Chris Hewett reports on a brutal selection.
Never believe a coach when he sets about debunking a legend in advance of a big game. This time last week, Clive Woodward was telling anyone who would listen that Jeremy Guscott, one of the sublime midfield talents of his generation, was not quite ready to reclaim possession of his England shirt after seven long months on the treatment table. "No one gets into a side of mine on reputation," Woodward pronounced. "He'll need a huge game for Bath in the Heineken Cup final to stand a chance." Guscott did not have a bad Cup final by any means - in fact, it was pretty outstanding given that he had played only one match since July - but to describe his display as "huge" would be to stretch the definition of the word well beyond breaking point. Nevertheless, Woodward yesterday named him in his starting line-up for Paris, one of Guscott's favourite rugby cities.
All of which gives the Tricolors two things to panic about. They have seen quite enough of Guscott down the years to fear his predatory instincts but, if anything, they are even more concerned about the state of the pitch at the brand spanking new Stade de France in the north of the city. The surface is frost-bound and, given the absence of undersoil heating, there is an outside chance of an embarrassing postponement.
Guscott's recall relegates Phil de Glanville, his Bath colleague, to the replacements' bench - something of an irony, given that Jack Rowell's decision to award De Glanville the England captaincy last season resulted in similar frustration for Guscott. The other back division change sees the temporary demise of Matt Perry after four consecutive Tests at full- back.
If Perry was to be deprived of all his bad luck, he would have no luck at all. The Bath youngster took a stinging slap in the face for the second week running yesterday when Woodward informed him that, like De Glanville, he had conceded his shirt to a club-mate. Not any old club-mate, either, but his close friend Mike Catt, whose lamentable goal-kicking against Richmond 10 days ago effectively cost Perry his place in Bath's Heineken Cup-winning side.
It has not been the greatest few days for the 21-year-old and when he reaches England's palatial Versailles Hotel tomorrow evening, it will be no particular surprise if he finds his room double-booked.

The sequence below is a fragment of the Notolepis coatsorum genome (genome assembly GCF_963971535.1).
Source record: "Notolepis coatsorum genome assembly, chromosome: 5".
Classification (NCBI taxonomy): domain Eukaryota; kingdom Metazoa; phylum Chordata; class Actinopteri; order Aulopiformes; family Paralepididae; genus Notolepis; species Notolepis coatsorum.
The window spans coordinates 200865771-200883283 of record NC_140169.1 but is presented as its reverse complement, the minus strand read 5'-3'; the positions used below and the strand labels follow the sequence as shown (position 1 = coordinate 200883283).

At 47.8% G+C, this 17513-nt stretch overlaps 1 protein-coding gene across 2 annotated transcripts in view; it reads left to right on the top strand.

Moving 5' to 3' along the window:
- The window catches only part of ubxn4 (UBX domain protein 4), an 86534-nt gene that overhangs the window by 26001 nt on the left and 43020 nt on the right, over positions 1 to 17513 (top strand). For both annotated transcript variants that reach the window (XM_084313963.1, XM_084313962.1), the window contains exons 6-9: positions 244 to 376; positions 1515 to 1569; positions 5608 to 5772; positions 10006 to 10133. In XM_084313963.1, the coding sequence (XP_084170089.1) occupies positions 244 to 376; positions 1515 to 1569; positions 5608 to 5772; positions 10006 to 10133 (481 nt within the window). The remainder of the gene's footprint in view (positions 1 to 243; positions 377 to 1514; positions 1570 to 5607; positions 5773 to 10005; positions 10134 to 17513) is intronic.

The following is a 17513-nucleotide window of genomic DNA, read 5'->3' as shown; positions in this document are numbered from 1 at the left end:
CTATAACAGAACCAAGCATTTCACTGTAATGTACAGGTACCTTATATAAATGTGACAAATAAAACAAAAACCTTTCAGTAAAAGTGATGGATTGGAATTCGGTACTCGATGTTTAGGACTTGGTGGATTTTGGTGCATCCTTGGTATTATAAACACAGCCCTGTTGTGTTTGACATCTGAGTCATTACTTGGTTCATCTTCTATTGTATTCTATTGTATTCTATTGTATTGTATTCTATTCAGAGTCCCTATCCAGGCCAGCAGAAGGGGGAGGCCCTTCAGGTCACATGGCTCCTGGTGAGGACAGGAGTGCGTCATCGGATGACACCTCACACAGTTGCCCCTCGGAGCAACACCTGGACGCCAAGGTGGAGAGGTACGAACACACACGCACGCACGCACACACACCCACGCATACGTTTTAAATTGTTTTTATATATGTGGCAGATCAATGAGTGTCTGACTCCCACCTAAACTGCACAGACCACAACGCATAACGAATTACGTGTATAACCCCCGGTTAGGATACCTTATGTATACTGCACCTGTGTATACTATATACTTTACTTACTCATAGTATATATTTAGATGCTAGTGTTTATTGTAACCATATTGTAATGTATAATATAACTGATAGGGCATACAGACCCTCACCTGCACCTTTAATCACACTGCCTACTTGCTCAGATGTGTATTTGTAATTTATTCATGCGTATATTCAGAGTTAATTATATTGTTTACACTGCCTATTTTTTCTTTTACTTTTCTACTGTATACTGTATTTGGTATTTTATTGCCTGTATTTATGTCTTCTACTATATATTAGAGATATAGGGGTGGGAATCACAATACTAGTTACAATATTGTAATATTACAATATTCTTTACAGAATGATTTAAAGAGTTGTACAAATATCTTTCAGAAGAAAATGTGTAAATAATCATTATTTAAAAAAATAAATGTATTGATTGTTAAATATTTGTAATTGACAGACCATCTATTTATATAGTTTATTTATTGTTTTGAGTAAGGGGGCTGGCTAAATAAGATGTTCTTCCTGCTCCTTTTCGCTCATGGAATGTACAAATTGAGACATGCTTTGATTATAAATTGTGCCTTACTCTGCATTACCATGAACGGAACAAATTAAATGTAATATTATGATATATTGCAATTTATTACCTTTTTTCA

"I didn't expect Matt to jump up and down with joy and he was naturally very disappointed to be among the replacements, but he took the news well and he'll be all the bigger for it," Woodward said.
"To be honest, it's the first time I'd been involved in a really difficult England selection meeting. To change the side after the New Zealand game was a tough decision but we're playing away in unusual circumstances and I think Jerry and Mike bring that extra little bit of experience to the side. Jerry is a genuine outside centre and he's looking fresh. I rate Mike as a massive talent, a world-class attacking player and I'd have been happy to see him in any one of three or four positions.
"The real debate surrounded the inside centre position, where Phil and Will Greenwood were in for one place. I'm happy with the side we've come up with."
England will confront the powerful French pack with one enforced change at hooker, where Mark Regan comes in for the injured Richard Cockerill. Dorian West, who understudies Cockerill at Leicester, steps up to the bench along with Tim Rodber, the Northampton captain and last summer's Lions No 8.
ENGLAND (v France, Five Nations' Championship, Paris, Saturday): M Catt (Bath); D Rees (Sale), W Greenwood (Leicester), J Guscott (Bath), A Healey (Leicester), P Grayson (Northampton), K Bracken (Saracens), J Leonard (Harlequins), M Regan (Bath), D Garforth (Leicester), M Johnson (Leicester), G Archer (Newcastle), L Dallaglio (Wasps, capt), R Hill (Saracens), N Back (Leicester). Replacements to be named.